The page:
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article imageBaby lobster counts have declined along U.S. and Canada coasts

By Karen Graham     Jun 5, 2017 in Environment
Portland - Last year, scientists warned that baby lobsters would not be able to withstand the warming ocean waters, and today, a marine scientist made the warning a reality, saying recent baby lobster counts show they are declining.
Rick Wahle is a marine scientist at the University of Maine, and every year, he quantifies the number of baby lobsters at monitoring sites in Canada and the United States.
His American Lobster Settlement Index (ALSI), published every year since 1989, shows over 100 monitoring sites from New Brunswick to Cape Cod. The monitoring includes two methodologies - diver-based suction sampling and passive post-larval collectors.
Both methods quantify newly settled young-of-year (YoY) and older juvenile lobsters at the end of the larval settlement season between August and October. The latest ALSI report for 2016 has been published.
American Lobster (Homarus americanus) with eggs.
American Lobster (Homarus americanus) with eggs.
NEFSC/NOAA
ABC News is reporting that Wahle says that despite a 10-year trend of high egg production, the index is showing a decline in baby lobster numbers. Scientists and fishermen are working hard to better understand the decline.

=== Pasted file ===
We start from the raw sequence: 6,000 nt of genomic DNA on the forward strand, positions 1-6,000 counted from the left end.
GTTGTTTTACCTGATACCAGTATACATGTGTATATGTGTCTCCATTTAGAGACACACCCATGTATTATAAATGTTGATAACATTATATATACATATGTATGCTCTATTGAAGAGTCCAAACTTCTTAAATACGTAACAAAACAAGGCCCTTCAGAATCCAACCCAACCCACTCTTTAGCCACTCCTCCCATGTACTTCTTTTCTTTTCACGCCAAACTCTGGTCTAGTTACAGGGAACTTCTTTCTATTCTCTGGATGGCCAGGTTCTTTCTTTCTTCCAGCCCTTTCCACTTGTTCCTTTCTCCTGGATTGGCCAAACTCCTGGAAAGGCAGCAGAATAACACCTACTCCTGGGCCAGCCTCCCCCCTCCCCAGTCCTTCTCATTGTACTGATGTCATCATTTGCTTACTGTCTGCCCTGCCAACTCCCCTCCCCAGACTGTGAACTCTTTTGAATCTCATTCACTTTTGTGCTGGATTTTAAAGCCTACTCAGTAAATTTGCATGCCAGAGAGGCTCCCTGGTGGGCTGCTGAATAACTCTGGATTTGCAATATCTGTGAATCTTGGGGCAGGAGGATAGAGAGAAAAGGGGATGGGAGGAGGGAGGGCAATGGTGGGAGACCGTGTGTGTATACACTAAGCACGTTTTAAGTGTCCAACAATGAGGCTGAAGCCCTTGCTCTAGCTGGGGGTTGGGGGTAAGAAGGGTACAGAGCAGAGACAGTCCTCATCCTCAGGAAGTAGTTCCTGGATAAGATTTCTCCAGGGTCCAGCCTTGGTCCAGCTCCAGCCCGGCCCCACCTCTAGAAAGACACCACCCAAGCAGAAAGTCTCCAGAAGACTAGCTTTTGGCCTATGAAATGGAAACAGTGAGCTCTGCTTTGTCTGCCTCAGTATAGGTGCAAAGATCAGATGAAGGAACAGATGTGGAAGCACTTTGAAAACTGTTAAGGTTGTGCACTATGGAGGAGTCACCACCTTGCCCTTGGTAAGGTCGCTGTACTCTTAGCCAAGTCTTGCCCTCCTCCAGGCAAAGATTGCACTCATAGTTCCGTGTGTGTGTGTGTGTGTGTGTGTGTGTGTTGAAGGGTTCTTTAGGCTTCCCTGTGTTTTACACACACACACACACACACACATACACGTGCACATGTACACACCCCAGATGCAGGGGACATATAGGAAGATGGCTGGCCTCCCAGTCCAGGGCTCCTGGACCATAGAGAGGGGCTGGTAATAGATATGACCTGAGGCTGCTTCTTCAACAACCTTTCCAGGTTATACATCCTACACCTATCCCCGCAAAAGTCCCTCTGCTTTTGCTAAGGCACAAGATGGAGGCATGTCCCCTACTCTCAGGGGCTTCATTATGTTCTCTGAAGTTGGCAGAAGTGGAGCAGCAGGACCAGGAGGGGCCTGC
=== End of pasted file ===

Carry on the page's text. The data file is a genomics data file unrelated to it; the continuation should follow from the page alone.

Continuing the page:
A perplexing disconnect between high egg production and low YoY
The ALSI report cites the record-number of early larval stage lobster counts, noting the high count is "what would be expected from the growing numbers of adult lobsters evident both in commercial landings and NOAA trawl surveys."
But the report says that this is where the "big disconnect" comes in soon after. By the time the eggs reach the post-larval stage, about two weeks later, the growth trend begins to decline. This has been going on since 2007.
The ALSI report cites three possibilities for the decline in baby lobster counts: " including the possibility of rising numbers of predators, a shrinking food supply, or unfavorable currents as being responsible for the heightening losses of lobster larvae. There is evidence of the decline of zooplankton prey the lobster larvae eat as being a factor.
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NEFSC/NOAA
So, with declining zooplankton and the resulting decline in baby lobsters, the scientists are perplexed. However, a study released by the University of Maine Darling Marine Center and Bigelow Laboratory for Ocean Sciences in September 2016 focused on how larvae of the American lobster will be affected by ocean acidification and warming ocean waters, just two aspects of climate change.
At the time, Wahle, a co-author of the study said, "It's critical to know how climate change will affect the future of our most important fishery. We only need to look to the die-offs south of Cape Cod to see how climate change is having an impact.:
While the 2016 study was the first published study that focused on lobster larvae, it would be interesting to find out if the decline in zooplankton is a primary factor in the decline in baby lobster numbers, plus, more importantly, what is causing the decline in zooplankton?
More about atlantic lobster, Canada, gulf of maine, eastern seaboard, baby lobsters
 
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